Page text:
This work has been published in the Teen Ink monthly print magazine. This piece has been published in Teen Ink’s monthly print magazine.






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This article has 10 comments. Post your own now!

isimplywish said...
Nov. 1, 2012 at 12:33 am
beautifully written piece! i can't even think of anything to say that doesn't sound ridiculous or meaningless after reading that. You're a brilliant writer though, that's for sure. Just curious, what did you wish for?
 
boarder32 said...
Nov. 22, 2010 at 4:22 pm
Wow that is completely life changing on the subject. Its amazing you feel that way....i love it.
 
wordnerd54 This work has been published in the Teen Ink monthly print magazine. said...
May 16, 2010 at 7:48 pm
I loved that! I'm a diabetic and I also have graves' disease, even though neither are life-threatening like CF, I know how you feel with the whole friends thing.  Not long after I was diagnosed with graves', my friends had a 'talk' with me about how I wasn't talking a lot and was generally... touchy.  People don't get it.  It really amazes me. Thanks for writing that, it made me feel like someone gets it.
 
LYN said...
Apr. 11, 2009 at 6:17 am
I 100% love this. IT's really deep and it makes me realize that I have ignore what I have now. I have wanted so many things. :) Love your life.:)
 
winged_girl_Ala said...
Mar. 27, 2009 at 7:53 pm
Hi, I'm Ala. Such an inspiring article . . . I've never had cancer, but trust me, I have had MORE than my fair share of struggles than I could ever tell you . . . than I could tell anyone . . . anyways, the best of luck. I sincerely hope that you get better. Keep up that strong attitude, girl! You can get through anything.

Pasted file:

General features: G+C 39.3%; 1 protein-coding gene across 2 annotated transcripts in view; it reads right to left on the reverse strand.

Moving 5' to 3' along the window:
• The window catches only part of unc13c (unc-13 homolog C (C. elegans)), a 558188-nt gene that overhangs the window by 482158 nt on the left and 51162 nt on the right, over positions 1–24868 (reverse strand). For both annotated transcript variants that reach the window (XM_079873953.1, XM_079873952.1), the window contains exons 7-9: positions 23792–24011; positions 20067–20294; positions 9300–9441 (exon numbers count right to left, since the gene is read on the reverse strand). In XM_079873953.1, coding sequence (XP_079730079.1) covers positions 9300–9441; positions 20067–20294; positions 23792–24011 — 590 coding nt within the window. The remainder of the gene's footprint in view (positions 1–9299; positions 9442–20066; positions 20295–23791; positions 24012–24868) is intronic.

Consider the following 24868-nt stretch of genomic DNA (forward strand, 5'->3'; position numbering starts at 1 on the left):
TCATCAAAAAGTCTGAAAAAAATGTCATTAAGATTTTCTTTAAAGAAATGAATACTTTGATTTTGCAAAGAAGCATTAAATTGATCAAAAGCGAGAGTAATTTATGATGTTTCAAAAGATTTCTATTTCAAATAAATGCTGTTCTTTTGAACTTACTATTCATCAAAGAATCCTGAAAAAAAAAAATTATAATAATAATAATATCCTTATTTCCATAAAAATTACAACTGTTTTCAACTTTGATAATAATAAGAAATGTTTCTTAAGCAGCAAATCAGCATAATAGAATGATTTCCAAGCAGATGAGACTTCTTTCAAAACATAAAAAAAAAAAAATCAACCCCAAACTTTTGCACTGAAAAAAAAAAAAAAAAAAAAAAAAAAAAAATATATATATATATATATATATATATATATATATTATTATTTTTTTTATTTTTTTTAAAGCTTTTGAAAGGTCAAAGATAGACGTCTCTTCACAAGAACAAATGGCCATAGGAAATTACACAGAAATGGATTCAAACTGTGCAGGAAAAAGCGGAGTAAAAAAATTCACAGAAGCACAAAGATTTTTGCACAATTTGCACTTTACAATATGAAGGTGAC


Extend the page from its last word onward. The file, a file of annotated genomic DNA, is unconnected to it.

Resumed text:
Theresa K. This work has been published in the Teen Ink monthly print magazine. said...
Feb. 16, 2009 at 6:54 pm
That was a horrible thing for your friend to say. Very shallow. I'm sure he/she regrets it. This was a beautifully written piece, and I hope you're doing well.
 
gbaby92 said...
Jan. 9, 2009 at 4:33 am
i also have cf. i completely get everything you said it is horrible and i would trade any wish in the whole world just to be normal like everyone else. i havent made a wish yet but i think im gunna do it soon i just cant decided what i want it to be.
 
GirlTerryFox52 said...
Jan. 2, 2009 at 1:43 am
When I was 14, I was diagnosed with bone cancer in both of my legs and I had to get both legs amputated and get prosthetics. My doctor said that I would never be able to run again (running is my passion), but I refused to take no for an answer, and I won the Marathon for Cancer in my district! Unfortunately, I didn't get to make a wish, cause apparently my cancer isn't life-threatening, and I don't think it's even in my body anymore. But I admire you so much! You're so strong! Keep fighting that... (more »)
 
65roses said...
Nov. 14, 2008 at 9:19 pm
omg great job! you summed up everything i feel...I have CF too and I just made my wish! it took me forever to come up with it, I had no idea what to put. The only thing that came into my mind was "cure, cure, cure" but i knew it wouldnt happen...the whole process just kept me wondering, if make a wish really could grant me anything i wanted, and i got a cure, what it would be like to be able to laugh without having a coughing fit, or make it through a whole year without being in the ho... (more »)
 
swim37 said...
Oct. 16, 2008 at 11:09 pm
this is really good! i have had cancer since 7th grade so i know what it is like to have a terrible illness. I was just wondering what your wish ended up being. That is so cool that you got that oppurtunity. But i know what you mean about rather being healthy cause i couldn't agree more. I also can't believe that your friend actually said that to you, how can you even consider her a friend? Well anyway I'm really sorry about your condition and i hope everything starts getting easier for you! goo... (more »)